Re: [ldapext] Case sensitivity summary

Andrew Findlay <andrew.findlay@skills-1st.co.uk> Fri, 04 December 2015 16:56 UTC

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Date: Fri, 4 Dec 2015 16:56:29 +0000
From: Andrew Findlay <andrew.findlay@skills-1st.co.uk>
To: Simo Sorce <simo@redhat.com>
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References: <20151204123810.GA8983@slab.skills-1st.co.uk> <56619C8C.1010805@stroeder.com> <1449243610.3445.58.camel@redhat.com>
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Subject: Re: [ldapext] Case sensitivity summary
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On Fri, Dec 04, 2015 at 10:40:10AM -0500, Simo Sorce wrote:

> There are odd things in the wild, so you need to be at least
> case-preserving, both for user names and services.

One idea that I did not put in the summary as it is a bit of a
side-issue:

Client systems that care about case-sensitivity might be given a config
option to use extensible matching:

ldapsearch -x '(&objectclass=posixAccount)(uid:caseExactMatch:=BABS))'
ldapsearch -x '(&objectclass=posixAccount)(uid:caseExactMatch:=babs))'

It would then be possible to have two entries where the uid differs only
in case provided uid is not used as the RDN attribute. This SHOULD
prevent either user from logging in on systems that are not using the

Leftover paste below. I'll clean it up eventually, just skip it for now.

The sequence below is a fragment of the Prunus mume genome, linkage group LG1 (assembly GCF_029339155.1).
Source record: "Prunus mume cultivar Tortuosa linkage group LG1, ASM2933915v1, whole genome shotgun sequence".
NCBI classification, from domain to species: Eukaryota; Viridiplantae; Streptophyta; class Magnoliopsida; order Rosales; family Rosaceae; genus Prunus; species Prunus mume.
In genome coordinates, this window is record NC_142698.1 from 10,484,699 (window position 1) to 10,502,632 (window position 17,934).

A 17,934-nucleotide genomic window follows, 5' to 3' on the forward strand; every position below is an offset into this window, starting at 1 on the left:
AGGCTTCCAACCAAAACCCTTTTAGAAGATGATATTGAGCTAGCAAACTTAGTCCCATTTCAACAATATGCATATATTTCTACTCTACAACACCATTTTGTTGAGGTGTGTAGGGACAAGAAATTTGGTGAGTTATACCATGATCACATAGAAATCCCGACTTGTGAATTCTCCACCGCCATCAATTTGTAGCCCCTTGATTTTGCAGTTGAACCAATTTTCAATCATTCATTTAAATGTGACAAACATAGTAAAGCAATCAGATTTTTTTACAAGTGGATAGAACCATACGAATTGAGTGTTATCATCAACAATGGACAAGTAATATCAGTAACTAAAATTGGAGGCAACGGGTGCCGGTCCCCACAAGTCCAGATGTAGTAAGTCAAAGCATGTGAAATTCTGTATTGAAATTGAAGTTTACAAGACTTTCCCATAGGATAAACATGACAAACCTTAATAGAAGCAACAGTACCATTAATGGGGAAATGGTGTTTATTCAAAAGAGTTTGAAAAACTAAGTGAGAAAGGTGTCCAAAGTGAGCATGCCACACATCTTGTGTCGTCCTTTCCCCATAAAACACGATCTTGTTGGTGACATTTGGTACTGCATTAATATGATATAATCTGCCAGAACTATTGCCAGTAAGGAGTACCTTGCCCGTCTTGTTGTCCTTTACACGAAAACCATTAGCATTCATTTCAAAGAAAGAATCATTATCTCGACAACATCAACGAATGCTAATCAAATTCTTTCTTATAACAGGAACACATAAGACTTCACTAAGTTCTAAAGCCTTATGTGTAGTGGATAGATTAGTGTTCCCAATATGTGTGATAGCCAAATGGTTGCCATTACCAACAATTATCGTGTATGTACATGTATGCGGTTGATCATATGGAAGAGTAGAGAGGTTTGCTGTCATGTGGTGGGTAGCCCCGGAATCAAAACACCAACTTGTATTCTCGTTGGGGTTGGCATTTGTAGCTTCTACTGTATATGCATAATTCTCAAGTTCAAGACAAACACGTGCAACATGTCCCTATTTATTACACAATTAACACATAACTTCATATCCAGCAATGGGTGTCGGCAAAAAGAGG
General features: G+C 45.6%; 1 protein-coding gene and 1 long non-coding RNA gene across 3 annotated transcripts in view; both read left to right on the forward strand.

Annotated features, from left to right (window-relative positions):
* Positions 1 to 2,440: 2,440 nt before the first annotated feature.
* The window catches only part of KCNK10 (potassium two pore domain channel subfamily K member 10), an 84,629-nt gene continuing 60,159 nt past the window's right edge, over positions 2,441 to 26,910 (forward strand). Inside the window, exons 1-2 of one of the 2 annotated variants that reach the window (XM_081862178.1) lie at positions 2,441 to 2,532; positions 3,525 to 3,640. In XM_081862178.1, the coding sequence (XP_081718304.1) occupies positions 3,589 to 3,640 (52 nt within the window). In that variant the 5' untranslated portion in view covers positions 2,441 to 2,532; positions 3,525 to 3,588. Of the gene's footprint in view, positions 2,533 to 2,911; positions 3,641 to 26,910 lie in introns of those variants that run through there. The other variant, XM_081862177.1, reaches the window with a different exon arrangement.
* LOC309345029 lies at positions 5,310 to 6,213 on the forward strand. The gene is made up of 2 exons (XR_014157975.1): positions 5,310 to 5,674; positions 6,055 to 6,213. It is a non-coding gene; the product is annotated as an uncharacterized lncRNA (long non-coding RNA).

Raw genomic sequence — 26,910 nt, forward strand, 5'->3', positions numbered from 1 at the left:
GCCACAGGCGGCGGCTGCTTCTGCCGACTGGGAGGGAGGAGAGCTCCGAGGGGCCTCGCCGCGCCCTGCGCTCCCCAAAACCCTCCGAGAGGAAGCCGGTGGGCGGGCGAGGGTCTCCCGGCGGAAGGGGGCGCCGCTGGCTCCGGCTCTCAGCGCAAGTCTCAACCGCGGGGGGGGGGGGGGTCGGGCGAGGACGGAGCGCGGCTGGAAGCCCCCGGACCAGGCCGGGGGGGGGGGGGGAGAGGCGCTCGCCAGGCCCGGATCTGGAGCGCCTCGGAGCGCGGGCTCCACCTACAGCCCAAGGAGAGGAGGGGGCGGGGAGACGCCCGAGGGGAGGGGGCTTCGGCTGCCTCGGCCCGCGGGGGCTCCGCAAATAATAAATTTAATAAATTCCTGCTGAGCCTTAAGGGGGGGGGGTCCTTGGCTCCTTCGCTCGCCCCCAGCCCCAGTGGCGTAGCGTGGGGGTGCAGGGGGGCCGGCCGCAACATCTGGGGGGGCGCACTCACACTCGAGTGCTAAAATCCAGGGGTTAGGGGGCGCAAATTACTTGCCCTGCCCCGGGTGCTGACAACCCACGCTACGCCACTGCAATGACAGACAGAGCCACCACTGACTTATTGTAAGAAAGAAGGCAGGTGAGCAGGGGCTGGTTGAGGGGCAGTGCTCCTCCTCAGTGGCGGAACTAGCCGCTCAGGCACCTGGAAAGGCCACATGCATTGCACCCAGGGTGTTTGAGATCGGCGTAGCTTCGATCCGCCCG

search shown above, as the result of a normal search on uid would be
ambiguous. Data management would require great care.

> ACK, maintaining broken systems may seem the only way for some
> organizations due to the daunting task and inter-dependencies that makes
> a clean up really hard. I have personally witnessed herculean efforts to
> migrate several hundreds diverged NIS domains into a single directory,
> and it ain't pretty. Especially if you have terabytes of data and
> numerous files with permissions to deal with. But the problem has always
> mostly been on uidNumber and gidNumber consolidation, usually
> name-mismatches have been mush easier to deal with because it is easy to
> remap usernames locally.

People are often tempted to build complex technical solutions because
that is within their control and ability. It is almost always better in
the long run to fix the organisational issues and migrate to a clean(er)
set of data using a simpler technical setup.

Anyone can make an existing system more complex. It takes effort and
clear vision to make it simpler.

Andrew
-- 
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